while Macau may be known now as a mecca for gamblers, Fat Rice is not playing games of chance when it comes to pairing and building flavors. And therein lies the fun of eating this food: there are so many unfamiliar tastes to discovery anew, and the chefs have done the hard work of refining their dishes, that diners can freely submit to the strongest pull of their curiosities.
'knockout noodles' on Serious Eats
The team at Slurping Turtle spent a long time perfecting a new ramen recipe, one that captured the right balance of lightness, gluten-driven elasticity, and bite. To make it in-house, the restaurant uses a Yamato LM10062IUS, a sophisticated, Japanese-made ramen noodle-making machine.
Siena Tavern may be a sprawling collaboration between the Dine|Amic Group and chef Fabio Viviani (Top Chef season five), but in all cases, the noodles rightly felt like the highlights of each dish.
For the first time in its history, Spiaggia is serving a tasting menu where each course would include some form of pasta. The first of these menus, offered now through the end of March, highlights filled pastas, a theme that the kitchen staff explored broadly and with a great deal of creativity that led to some very novel interpretations.
On a recent chilly morning, I was engaged in that telltale pastime of the food-obsessed: skimming restaurant menus online. As I scanned the offerings of Little Market American Brasserie, something caught my eye that I'd normally breeze past: chicken noodle soup.
Still sparkling from its makeover, Lula is pulling off the impressive: it's the neighborhood veteran that also feels brand new.
Chef Andy Aroonrasameruang left his old post at TAC Quick to launch his own spot, which opened last September, in part so he could cook the kind of (spicy, pungent, traditional) Thai food he wanted to without having anyone else to answer to.
When I was looking back on the year of eating noodles I had had in 2012, I couldn't help but peek a bit forward, as well, at the noodles 2013 had in store for me. And none excited me more than Oiistar, the now month-old ramen joint on Milwaukee Avenue helmed by Korean-born chef Sunny Yim.
Boy, my Atkins diet has not been going well. Yes sir, I've been hitting the carbs pretty hard this past year in search of Chicago's best noodles. And looking back on 12 months' worth of Knockout Noodles columns, I feel confident when I say this is an exciting time to be a noodle lover in this town.
Since the Kyoto menu took over at neighboring Next in mid-September, The Aviary has taken part in the occasion by presenting select styles of housemade ramen to supplement its regular menu of small bites. It was with fluctuating levels of wonderment, eager anticipation, and suspicion that I sat down to try them all.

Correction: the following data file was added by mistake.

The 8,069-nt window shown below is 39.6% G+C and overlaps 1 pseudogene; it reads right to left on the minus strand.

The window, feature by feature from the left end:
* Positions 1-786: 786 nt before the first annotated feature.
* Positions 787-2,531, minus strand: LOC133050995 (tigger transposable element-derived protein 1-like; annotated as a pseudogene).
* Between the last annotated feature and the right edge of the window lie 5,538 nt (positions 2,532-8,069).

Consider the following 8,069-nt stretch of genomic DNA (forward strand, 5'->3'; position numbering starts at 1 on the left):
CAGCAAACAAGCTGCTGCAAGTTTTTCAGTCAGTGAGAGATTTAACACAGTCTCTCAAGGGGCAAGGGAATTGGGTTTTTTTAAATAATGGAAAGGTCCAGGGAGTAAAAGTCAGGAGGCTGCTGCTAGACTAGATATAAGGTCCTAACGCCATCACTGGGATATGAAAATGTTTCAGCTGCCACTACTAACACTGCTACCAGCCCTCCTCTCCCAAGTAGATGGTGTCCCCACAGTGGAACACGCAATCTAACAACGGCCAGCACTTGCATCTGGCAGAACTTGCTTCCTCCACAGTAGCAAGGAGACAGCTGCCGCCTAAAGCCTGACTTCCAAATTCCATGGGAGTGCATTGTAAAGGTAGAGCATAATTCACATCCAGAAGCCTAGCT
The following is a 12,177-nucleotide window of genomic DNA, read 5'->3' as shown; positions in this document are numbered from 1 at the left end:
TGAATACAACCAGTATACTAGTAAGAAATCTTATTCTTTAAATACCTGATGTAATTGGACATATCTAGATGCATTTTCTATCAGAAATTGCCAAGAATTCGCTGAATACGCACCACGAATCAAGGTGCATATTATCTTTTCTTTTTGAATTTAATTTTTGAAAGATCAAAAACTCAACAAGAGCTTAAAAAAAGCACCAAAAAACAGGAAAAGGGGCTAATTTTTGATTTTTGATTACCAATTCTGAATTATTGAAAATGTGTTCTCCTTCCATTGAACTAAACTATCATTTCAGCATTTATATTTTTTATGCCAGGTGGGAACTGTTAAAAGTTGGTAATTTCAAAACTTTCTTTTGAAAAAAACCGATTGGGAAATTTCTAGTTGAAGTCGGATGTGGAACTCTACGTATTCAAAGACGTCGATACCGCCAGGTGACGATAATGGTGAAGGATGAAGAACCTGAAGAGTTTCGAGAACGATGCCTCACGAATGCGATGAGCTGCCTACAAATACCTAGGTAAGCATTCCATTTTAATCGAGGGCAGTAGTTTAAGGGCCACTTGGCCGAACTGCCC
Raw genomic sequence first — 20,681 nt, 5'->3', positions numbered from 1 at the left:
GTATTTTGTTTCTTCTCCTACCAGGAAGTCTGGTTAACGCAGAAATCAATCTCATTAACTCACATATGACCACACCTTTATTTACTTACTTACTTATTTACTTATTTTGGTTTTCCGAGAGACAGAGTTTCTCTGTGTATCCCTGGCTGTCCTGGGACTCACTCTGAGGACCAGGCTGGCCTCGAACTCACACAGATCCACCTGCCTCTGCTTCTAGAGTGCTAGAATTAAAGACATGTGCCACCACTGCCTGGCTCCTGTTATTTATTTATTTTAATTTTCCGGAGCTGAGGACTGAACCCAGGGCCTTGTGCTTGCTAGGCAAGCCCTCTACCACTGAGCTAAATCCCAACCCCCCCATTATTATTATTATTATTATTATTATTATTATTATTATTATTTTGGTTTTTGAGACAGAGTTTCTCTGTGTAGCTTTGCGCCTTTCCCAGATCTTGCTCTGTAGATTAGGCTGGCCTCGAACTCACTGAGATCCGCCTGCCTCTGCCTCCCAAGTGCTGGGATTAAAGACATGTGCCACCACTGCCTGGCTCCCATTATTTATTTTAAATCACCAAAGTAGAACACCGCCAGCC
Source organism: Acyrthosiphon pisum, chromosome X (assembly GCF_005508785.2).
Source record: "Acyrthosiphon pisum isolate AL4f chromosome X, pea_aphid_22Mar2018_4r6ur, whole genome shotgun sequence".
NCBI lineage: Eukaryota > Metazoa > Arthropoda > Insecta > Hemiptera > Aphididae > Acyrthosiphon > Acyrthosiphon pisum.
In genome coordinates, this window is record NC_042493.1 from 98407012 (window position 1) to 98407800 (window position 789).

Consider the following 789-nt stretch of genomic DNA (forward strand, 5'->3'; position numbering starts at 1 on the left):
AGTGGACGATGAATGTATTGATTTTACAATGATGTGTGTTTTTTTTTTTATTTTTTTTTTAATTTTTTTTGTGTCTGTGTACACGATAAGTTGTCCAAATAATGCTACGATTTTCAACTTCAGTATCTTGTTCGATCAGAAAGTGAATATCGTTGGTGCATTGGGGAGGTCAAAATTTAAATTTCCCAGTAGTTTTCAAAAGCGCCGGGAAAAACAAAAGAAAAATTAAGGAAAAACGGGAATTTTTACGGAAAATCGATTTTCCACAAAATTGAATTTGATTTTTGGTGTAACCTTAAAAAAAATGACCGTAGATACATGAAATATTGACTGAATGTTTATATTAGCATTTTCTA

For the past year, Roger has explored Chicago's dining scene the best way he knows how: one bowl of noodles at a time. But these are the ten pastas that stood out from the rest, and they make for a great introduction to Chicago's amazing Italian restaurant scene.
Intrigued by the sudden push toward housemade noodles at Dragon Ranch Moonshine & BBQ and Union Sushi + Barbeque Bar, I had to investigate. Thankfully both graciously allowed me behind-the-scenes access to observe how they craft their ramen noodles from scratch
Simply It is a restaurant of odd contradictions. The service could be frustratingly aloof at points, then overly attentive. Certain aspects of the food seemed lazily executed, but the diverse and memorable noodles won out in the end.
The commuter noodle shop—so common in Asia's metropolitan centers—is a rare sight in Chicago. But if any place is carrying the load, the Bucktown/Wicker Park location of Penny's Noodle Shop is that place.
What drew me to Thalia Spice's Yaya noodles was its key ingredient: stir-fried spinach-flavored noodles. How would these green guys impact a Thai stir-fry?
"Simply Italiano." That's the one and only bit of descriptive information, apart from the customary address, phone number, and whatnot, on the business card for Trattoria Ultimo, a newcomer to the maturing West Town dining scene.
Slurping Turtle's hiyashi-chuka is sort of like a light summertime pasta salad, by way of Japan. The dish is anchored by a bed of chilled, wavy ramen noodles—slippery, springy, and full of bite.
Perhaps now that Todd Stein has diverged from the hotel scene and is employed by a kindred spirit like Tony Priolo, Stein will have reason to stay put awhile. I hope so, because his noodle work at Piccolo Sogno Due is currently in top form, and I'd hate to see him go even a day without a venue.
Xoco has been one of my go-to lunch spots since the busy River North restaurant began firing its tortas, caldos, and housemade hot chocolates. But it's been hard to pull myself away from the tasty tortas in order to sample its broth-based offerings. Well, it was until I read the description for Xoco's pork belly vermicelli (fideos).
The menu at Bon Bon is divided between Vietnamese and Japanese cuisines—bánh mì meets bento box. And in addition to the sandwiches, there are warm Vietnamese noodle salads and two choices of phở, one vegan and one with beef. This is where things get serious.